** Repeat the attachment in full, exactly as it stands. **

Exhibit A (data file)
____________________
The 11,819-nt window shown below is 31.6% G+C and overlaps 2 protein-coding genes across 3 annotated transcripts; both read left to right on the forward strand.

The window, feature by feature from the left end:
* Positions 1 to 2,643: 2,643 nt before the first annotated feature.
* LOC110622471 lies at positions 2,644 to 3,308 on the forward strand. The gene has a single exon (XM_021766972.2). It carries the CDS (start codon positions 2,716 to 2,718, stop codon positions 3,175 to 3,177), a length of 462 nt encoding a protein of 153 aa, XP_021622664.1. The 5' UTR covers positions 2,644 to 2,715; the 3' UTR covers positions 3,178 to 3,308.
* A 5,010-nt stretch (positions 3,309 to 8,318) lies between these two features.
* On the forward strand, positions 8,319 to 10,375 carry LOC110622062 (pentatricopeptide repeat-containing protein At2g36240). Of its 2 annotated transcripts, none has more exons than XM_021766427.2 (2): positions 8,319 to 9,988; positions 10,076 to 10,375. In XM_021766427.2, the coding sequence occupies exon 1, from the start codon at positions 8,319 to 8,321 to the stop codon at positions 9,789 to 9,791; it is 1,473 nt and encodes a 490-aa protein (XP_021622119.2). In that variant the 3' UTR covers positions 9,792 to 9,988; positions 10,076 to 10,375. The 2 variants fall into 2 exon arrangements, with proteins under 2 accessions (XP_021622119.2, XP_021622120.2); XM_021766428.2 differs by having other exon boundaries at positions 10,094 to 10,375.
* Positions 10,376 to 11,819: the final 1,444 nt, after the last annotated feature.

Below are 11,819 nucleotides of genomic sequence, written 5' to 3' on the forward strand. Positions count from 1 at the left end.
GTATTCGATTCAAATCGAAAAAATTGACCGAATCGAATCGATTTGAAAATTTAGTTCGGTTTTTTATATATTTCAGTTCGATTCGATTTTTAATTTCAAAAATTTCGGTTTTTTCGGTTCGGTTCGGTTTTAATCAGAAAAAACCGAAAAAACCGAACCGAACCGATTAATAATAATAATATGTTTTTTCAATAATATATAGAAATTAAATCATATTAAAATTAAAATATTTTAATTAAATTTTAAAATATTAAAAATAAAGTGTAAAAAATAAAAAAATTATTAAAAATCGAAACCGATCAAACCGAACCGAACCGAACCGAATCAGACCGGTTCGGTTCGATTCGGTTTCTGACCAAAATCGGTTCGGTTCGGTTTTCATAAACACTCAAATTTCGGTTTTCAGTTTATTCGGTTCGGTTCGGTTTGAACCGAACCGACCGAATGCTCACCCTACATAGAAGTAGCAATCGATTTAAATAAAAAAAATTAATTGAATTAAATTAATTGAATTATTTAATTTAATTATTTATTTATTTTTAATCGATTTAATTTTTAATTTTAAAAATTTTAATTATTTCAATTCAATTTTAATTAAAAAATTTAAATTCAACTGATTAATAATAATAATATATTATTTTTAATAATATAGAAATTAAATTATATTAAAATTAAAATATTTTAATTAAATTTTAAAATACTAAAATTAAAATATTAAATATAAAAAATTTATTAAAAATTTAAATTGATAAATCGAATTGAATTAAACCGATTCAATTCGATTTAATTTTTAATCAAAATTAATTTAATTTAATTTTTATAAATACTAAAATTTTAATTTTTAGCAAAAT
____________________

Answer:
The 11,819-nt window shown below is 31.6% G+C and overlaps 2 protein-coding genes across 3 annotated transcripts; both read left to right on the forward strand.

The window, feature by feature from the left end:
* Positions 1 to 2,643: 2,643 nt before the first annotated feature.
* LOC110622471 lies at positions 2,644 to 3,308 on the forward strand. The gene has a single exon (XM_021766972.2). It carries the CDS (start codon positions 2,716 to 2,718, stop codon positions 3,175 to 3,177), a length of 462 nt encoding a protein of 153 aa, XP_021622664.1. The 5' UTR covers positions 2,644 to 2,715; the 3' UTR covers positions 3,178 to 3,308.
* A 5,010-nt stretch (positions 3,309 to 8,318) lies between these two features.
* On the forward strand, positions 8,319 to 10,375 carry LOC110622062 (pentatricopeptide repeat-containing protein At2g36240). Of its 2 annotated transcripts, none has more exons than XM_021766427.2 (2): positions 8,319 to 9,988; positions 10,076 to 10,375. In XM_021766427.2, the coding sequence occupies exon 1, from the start codon at positions 8,319 to 8,321 to the stop codon at positions 9,789 to 9,791; it is 1,473 nt and encodes a 490-aa protein (XP_021622119.2). In that variant the 3' UTR covers positions 9,792 to 9,988; positions 10,076 to 10,375. The 2 variants fall into 2 exon arrangements, with proteins under 2 accessions (XP_021622119.2, XP_021622120.2); XM_021766428.2 differs by having other exon boundaries at positions 10,094 to 10,375.
* Positions 10,376 to 11,819: the final 1,444 nt, after the last annotated feature.

Below are 11,819 nucleotides of genomic sequence, written 5' to 3' on the forward strand. Positions count from 1 at the left end.
GTATTCGATTCAAATCGAAAAAATTGACCGAATCGAATCGATTTGAAAATTTAGTTCGGTTTTTTATATATTTCAGTTCGATTCGATTTTTAATTTCAAAAATTTCGGTTTTTTCGGTTCGGTTCGGTTTTAATCAGAAAAAACCGAAAAAACCGAACCGAACCGATTAATAATAATAATATGTTTTTTCAATAATATATAGAAATTAAATCATATTAAAATTAAAATATTTTAATTAAATTTTAAAATATTAAAAATAAAGTGTAAAAAATAAAAAAATTATTAAAAATCGAAACCGATCAAACCGAACCGAACCGAACCGAATCAGACCGGTTCGGTTCGATTCGGTTTCTGACCAAAATCGGTTCGGTTCGGTTTTCATAAACACTCAAATTTCGGTTTTCAGTTTATTCGGTTCGGTTCGGTTTGAACCGAACCGACCGAATGCTCACCCTACATAGAAGTAGCAATCGATTTAAATAAAAAAAATTAATTGAATTAAATTAATTGAATTATTTAATTTAATTATTTATTTATTTTTAATCGATTTAATTTTTAATTTTAAAAATTTTAATTATTTCAATTCAATTTTAATTAAAAAATTTAAATTCAACTGATTAATAATAATAATATATTATTTTTAATAATATAGAAATTAAATTATATTAAAATTAAAATATTTTAATTAAATTTTAAAATACTAAAATTAAAATATTAAATATAAAAAATTTATTAAAAATTTAAATTGATAAATCGAATTGAATTAAACCGATTCAATTCGATTTAATTTTTAATCAAAATTAATTTAATTTAATTTTTATAAATACTAAAATTTTAATTTTTAGCAAAAT